Maybe Goldman Sachs should call itself a hedge fund in order to take more risks and make richer bonuses. Then investors will know what they are dealing with. Maybe the shine is permanently off Goldman Sachs.
Here's an article to warm the cockles of your heart:
Goldman Sachs rates desk hemorrhages tradersRead the entire article here
By Lauren Tara LaCapra - Yahoo Finance
NEW YORK (Reuters) - More than a dozen traders have quit Goldman Sachs Group Inc's (NYSE:GS - News) North American government bonds and derivatives trading desk in New York in recent months as the bank takes fewer risks and big bonuses for ambitious traders dry up.
Goldman has been handing out promotions and better pay to its salespeople rather than the traders who manage the bank's inventory of securities and derivatives, people familiar with the bank's operations said.
The changes reflect Goldman's shift toward client trading and away from making money by betting for its own account, those sources said. Weak trading in general has compounded Goldman's difficulties as it struggles to earn profits from clients without the help of its market bets, analysts said.
It makes sense for Goldman management to reward sales staff over traders these days, said Susquehanna Financial Group analyst David Hilder.
"The client franchise is paramount," said Hilder. "You need sales people to deal with and talk to the clients. Over the long term, that's more important than a few guys trading bonds."
Among the recent departures is Brian Mooney, an interest-rate derivatives trader who spent 22 years at Goldman before joining Bank of America Corp's (NYSE:BAC - News) Merrill Lynch this week, according to three sources who know about the move.
Mooney's exit follows that of Glenn Hadden, the former head of Goldman's U.S. Treasury bond trading desk, who left last year to run Morgan Stanley's (NYSE:MS - News) global rates trading group in January.
At least nine other traders from the rates desk have left for jobs at competitors this year, including UBS AG (VTX:UBSN.VX - News), Nomura Holdings Inc (Tokyo:8604.T - News), Jefferies Group Inc (NYSE:JEF - News) and JPMorgan Chase & Co (NYSE:JPM - News), or hedge funds like Stark Investments near Milwaukee. Among their ranks were more junior traders, some of whom were seen as rising stars at Goldman.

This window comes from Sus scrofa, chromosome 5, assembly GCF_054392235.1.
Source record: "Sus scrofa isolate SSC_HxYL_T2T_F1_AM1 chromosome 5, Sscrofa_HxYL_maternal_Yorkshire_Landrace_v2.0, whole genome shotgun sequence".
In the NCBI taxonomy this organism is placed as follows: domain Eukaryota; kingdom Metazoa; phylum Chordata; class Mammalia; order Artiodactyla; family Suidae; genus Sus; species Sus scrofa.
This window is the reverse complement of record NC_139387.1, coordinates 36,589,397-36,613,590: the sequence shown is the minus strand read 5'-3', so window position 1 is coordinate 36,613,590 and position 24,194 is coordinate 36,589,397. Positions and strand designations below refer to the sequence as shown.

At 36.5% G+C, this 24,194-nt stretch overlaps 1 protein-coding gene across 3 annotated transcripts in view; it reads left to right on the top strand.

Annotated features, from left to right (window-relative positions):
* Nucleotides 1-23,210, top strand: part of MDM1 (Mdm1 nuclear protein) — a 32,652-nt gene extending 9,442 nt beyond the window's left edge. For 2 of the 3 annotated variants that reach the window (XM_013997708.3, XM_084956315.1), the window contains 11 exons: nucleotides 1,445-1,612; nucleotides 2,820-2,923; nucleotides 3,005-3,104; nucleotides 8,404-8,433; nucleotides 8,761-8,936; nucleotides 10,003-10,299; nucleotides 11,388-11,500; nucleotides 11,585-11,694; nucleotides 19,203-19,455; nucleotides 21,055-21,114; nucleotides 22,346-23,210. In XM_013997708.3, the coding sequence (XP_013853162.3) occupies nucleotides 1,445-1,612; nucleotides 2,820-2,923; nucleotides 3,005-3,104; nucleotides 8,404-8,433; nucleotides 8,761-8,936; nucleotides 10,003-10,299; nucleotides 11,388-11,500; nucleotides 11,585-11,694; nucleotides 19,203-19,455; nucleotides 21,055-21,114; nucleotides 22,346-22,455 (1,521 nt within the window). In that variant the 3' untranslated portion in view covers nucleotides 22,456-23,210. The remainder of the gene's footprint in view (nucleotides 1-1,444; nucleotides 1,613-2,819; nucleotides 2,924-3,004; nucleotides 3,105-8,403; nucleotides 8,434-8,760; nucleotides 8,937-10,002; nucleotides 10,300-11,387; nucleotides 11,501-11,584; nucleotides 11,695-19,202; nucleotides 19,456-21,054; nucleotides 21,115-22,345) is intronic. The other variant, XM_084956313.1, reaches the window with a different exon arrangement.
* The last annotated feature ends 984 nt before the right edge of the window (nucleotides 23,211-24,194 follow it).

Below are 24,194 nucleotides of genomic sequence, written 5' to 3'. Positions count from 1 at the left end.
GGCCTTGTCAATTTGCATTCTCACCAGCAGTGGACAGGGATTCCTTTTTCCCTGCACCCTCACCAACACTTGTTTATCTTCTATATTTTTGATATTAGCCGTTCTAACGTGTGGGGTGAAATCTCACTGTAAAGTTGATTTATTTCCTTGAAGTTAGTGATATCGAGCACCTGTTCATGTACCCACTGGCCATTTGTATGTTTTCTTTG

Goldman has been laying off traders since March, but there has also been a flood of voluntary exits that began late last year and continued through the second quarter, sources said.
Colin Corgan, a respected partner on the rates desk, retired in late 2010. In March, Craig Reynolds, a former top interest-rate swaps trader at Goldman, left to become head of Bank of America Merrill Lynch's North American interest-rate trading desk.
Goldman has given additional responsibilities to remaining staffers and promoted others. For instance, Jonathan Hall, a rates trader in London, was tapped to oversee the entire U.S. rates trading operation after Hadden left. But the bank has kept many of the seats empty as it looks to keep staffing levels tight.
Some traders that have left the bank said they fear Goldman may turn into just another investment bank, and they wanted to leave while it was still seen as prestigious on Wall Street.
"Working for Goldman is no longer different than working for anybody else," said one former Goldman trader who left this year. "At the same time, if you have Goldman on your resume, that's still a premium. People are monetizing the Goldman premium now because two years from now you won't be able to."
"Goldman Sachs is totally committed to the interest rate products business," said spokesman Michael DuVally. The bank is staffed appropriately for the business, he added.
SPECTER OF THE VOLCKER RULE
Goldman's North American rates-trading desk handles some of the most actively traded markets in the world, including U.S. Treasury bonds and U.S. dollar interest-rate swaps.
The desk is to some degree shielded from a financial reform provision called the Volcker rule that will prevent banks from gambling on market direction.
The rule is not in effect yet, but even once it is implemented, banks will still be allowed to take proprietary positions in the Treasury market and hedge against risk using related derivatives.